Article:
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Category: Appliances

Designing for Efficiency

Energy efficient appliances have helped the United States avoid emissions of 2.1 billion tons of carbon dioxide, which is equivalent to the annual greenhouse emissions from more than 400 million automobiles. Since 2009, the Obama Administration has issued 24 new or updated appliance standards across more than 30 products, which could save consumers a total of nearly $450 billion dollars off their utility bills between now and 2030.

Polyurethane has long played a role in insulating refrigerators (and other appliances) so that air does not escape, thus reducing the amount of stress on the machine to keep a constant temperature. Now, the power of polyurethane is being used in the design phase of appliances.

Dow Polyurethanes Research & Development team led the development of PASCALTM polyurethane foaming technology for manufacturing the insulation filling of cold appliances, such as refrigerators and freezers, using cyclopentane as a blowing agent. Because this innovation will be implemented during the design stage of appliances, it has the best opportunity to impact resource efficiency and sustainability for the entire lifetime of a product. The technology offers up to 10 percent in energy savings compared to the best-in-class appliances available today with a more sustainable process, offering a 10 percent carbon footprint reduction as certified by the Life Cycle Assessment (LCA) methodology. In the manufacturing process, the technology improves product line productivity by decreasing fill time by about 20-30 seconds over traditional processes.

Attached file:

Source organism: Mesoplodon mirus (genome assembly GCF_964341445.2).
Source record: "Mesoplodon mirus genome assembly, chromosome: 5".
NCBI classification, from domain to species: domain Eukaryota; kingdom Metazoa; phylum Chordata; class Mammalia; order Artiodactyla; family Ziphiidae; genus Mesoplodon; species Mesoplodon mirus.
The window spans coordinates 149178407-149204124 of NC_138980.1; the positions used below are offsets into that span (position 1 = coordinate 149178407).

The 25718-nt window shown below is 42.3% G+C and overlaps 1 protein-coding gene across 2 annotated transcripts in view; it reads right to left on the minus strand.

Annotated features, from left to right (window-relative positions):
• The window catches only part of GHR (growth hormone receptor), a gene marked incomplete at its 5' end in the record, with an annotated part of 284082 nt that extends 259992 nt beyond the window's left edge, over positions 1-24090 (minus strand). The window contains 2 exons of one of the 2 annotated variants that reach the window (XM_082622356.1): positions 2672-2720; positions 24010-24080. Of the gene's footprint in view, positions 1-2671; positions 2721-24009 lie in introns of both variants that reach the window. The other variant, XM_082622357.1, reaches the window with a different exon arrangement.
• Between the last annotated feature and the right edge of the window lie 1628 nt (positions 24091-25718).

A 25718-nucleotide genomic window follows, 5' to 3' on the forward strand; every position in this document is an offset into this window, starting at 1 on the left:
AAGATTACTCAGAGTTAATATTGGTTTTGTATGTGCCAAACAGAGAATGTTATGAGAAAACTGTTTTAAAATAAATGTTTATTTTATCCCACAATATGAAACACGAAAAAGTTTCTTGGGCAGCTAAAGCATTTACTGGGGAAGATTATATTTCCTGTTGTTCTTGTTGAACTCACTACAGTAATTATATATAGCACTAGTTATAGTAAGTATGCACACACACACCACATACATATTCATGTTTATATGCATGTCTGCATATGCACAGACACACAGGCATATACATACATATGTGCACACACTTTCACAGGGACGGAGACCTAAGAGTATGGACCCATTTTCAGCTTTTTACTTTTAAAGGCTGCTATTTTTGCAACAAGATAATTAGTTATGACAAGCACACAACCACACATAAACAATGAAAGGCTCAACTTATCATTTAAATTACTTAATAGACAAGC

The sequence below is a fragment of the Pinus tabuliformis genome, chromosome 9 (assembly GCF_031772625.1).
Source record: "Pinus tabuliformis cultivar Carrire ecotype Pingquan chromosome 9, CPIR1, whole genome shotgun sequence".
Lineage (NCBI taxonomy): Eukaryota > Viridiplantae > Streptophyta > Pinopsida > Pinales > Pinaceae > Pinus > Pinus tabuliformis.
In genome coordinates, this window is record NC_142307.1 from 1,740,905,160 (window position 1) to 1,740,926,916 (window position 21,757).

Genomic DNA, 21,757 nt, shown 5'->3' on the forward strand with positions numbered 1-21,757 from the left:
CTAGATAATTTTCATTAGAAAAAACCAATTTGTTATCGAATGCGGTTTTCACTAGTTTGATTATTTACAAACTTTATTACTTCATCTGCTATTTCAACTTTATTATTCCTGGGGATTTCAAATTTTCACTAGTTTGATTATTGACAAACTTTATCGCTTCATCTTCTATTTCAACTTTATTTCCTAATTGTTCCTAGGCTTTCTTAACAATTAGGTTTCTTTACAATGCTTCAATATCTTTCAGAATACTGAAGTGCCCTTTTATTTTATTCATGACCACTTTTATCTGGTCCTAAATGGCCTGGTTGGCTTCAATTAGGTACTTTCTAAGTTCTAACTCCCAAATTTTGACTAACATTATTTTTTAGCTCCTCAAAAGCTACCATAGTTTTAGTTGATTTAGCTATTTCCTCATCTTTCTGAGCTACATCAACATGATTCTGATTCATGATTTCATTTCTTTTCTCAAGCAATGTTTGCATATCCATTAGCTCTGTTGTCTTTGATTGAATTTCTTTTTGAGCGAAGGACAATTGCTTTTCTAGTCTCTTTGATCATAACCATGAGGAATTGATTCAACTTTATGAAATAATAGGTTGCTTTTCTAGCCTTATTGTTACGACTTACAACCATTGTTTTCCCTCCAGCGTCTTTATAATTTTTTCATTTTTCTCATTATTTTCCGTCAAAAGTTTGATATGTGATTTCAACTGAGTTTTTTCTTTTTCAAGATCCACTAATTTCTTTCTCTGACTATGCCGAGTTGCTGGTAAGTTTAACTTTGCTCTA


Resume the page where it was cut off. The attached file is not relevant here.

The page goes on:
Used in a project known as ENERG-ICE, the solution was named one of the six “Best of the Best” Environment and Information projects of 2013 within the LIFE Environmental Program of the European Commission for reducing the environmental impact of energy-using products, such as cold appliances.

While led by the Dow Polyurethanes Research & Development team in Italy, the project was in partnership with Cannon Group companies, Afros and Crios, as well as Federchimica. The project was co-funded by the European Community.